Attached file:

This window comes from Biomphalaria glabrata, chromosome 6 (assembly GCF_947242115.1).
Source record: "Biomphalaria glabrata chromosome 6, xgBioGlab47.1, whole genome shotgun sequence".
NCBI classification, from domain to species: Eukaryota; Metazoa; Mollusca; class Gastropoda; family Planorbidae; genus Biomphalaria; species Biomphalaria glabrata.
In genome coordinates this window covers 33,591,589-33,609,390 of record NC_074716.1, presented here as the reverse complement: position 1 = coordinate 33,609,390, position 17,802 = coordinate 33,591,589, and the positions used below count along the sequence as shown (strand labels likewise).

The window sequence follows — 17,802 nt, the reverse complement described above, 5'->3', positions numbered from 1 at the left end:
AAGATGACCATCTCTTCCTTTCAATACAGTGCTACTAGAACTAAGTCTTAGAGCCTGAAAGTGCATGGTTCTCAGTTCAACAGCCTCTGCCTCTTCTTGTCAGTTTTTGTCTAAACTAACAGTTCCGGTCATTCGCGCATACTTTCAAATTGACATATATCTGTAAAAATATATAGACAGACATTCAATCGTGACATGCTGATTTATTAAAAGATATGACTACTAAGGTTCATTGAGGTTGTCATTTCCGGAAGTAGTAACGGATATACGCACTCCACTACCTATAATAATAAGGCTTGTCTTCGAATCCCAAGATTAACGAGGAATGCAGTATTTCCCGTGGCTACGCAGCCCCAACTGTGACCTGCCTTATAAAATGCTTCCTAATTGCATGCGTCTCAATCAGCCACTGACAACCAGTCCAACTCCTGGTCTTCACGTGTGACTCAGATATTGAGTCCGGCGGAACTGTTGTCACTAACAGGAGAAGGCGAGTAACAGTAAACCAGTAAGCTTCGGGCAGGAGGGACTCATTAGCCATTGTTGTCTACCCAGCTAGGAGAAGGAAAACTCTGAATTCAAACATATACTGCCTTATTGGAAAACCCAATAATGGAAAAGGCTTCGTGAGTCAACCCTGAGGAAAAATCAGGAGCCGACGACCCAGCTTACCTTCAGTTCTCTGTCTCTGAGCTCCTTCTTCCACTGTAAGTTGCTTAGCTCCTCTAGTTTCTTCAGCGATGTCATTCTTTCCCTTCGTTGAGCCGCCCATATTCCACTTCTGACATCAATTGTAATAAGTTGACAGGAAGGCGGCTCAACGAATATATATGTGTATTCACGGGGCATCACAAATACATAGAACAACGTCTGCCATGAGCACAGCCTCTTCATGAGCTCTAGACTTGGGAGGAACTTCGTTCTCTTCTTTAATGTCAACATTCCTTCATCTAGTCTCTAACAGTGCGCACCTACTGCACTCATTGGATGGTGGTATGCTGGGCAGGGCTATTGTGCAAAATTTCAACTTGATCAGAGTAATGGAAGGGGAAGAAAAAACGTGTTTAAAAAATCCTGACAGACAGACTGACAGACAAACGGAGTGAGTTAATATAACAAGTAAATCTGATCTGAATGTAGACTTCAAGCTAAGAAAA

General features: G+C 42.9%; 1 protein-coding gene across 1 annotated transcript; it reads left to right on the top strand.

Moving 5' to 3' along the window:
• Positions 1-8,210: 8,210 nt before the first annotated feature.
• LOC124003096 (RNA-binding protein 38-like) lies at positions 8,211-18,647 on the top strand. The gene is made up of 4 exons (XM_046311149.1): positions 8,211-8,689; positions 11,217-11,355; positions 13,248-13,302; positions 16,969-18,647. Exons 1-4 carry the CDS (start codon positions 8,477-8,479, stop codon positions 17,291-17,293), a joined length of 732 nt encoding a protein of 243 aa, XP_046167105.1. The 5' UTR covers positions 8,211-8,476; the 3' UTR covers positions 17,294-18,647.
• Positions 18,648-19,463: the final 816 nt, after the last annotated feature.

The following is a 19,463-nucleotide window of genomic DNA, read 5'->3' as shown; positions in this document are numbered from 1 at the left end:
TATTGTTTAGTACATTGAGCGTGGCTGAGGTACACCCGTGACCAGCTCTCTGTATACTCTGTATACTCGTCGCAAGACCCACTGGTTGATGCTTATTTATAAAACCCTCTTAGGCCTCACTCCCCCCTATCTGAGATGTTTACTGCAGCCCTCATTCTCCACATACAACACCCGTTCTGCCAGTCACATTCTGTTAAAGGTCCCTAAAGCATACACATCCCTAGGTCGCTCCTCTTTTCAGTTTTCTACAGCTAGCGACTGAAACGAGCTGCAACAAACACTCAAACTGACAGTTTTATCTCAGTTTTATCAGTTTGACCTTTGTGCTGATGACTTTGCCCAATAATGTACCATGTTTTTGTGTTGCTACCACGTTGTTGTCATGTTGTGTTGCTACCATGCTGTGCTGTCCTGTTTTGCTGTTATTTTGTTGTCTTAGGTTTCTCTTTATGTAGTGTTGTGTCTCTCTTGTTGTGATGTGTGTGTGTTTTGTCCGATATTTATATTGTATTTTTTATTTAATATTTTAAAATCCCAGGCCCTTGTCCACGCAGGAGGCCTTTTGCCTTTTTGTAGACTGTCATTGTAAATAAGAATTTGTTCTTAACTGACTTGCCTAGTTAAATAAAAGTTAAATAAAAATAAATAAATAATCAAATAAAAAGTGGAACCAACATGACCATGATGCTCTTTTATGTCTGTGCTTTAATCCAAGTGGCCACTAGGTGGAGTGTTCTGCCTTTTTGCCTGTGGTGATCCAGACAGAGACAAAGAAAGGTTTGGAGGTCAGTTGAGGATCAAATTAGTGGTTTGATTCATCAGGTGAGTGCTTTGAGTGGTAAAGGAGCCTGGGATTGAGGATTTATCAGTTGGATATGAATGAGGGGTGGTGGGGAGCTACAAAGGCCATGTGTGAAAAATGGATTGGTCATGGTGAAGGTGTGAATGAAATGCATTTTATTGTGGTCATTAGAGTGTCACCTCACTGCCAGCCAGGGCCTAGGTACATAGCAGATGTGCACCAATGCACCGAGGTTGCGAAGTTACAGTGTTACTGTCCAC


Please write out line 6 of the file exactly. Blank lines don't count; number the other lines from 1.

AAGATGACCATCTCTTCCTTTCAATACAGTGCTACTAGAACTAAGTCTTAGAGCCTGAAAGTGCATGGTTCTCAGTTCAACAGCCTCTGCCTCTTCTTGTCAGTTTTTGTCTAAACTAACAGTTCCGGTCATTCGCGCATACTTTCAAATTGACATATATCTGTAAAAATATATAGACAGACATTCAATCGTGACATGCTGATTTATTAAAAGATATGACTACTAAGGTTCATTGAGGTTGTCATTTCCGGAAGTAGTAACGGATATACGCACTCCACTACCTATAATAATAAGGCTTGTCTTCGAATCCCAAGATTAACGAGGAATGCAGTATTTCCCGTGGCTACGCAGCCCCAACTGTGACCTGCCTTATAAAATGCTTCCTAATTGCATGCGTCTCAATCAGCCACTGACAACCAGTCCAACTCCTGGTCTTCACGTGTGACTCAGATATTGAGTCCGGCGGAACTGTTGTCACTAACAGGAGAAGGCGAGTAACAGTAAACCAGTAAGCTTCGGGCAGGAGGGACTCATTAGCCATTGTTGTCTACCCAGCTAGGAGAAGGAAAACTCTGAATTCAAACATATACTGCCTTATTGGAAAACCCAATAATGGAAAAGGCTTCGTGAGTCAACCCTGAGGAAAAATCAGGAGCCGACGACCCAGCTTACCTTCAGTTCTCTGTCTCTGAGCTCCTTCTTCCACTGTAAGTTGCTTAGCTCCTCTAGTTTCTTCAGCGATGTCATTCTTTCCCTTCGTTGAGCCGCCCATATTCCACTTCTGACATCAATTGTAATAAGTTGACAGGAAGGCGGCTCAACGAATATATATGTGTATTCACGGGGCATCACAAATACATAGAACAACGTCTGCCATGAGCACAGCCTCTTCATGAGCTCTAGACTTGGGAGGAACTTCGTTCTCTTCTTTAATGTCAACATTCCTTCATCTAGTCTCTAACAGTGCGCACCTACTGCACTCATTGGATGGTGGTATGCTGGGCAGGGCTATTGTGCAAAATTTCAACTTGATCAGAGTAATGGAAGGGGAAGAAAAAACGTGTTTAAAAAATCCTGACAGACAGACTGACAGACAAACGGAGTGAGTTAATATAACAAGTAAATCTGATCTGAATGTAGACTTCAAGCTAAGAAAA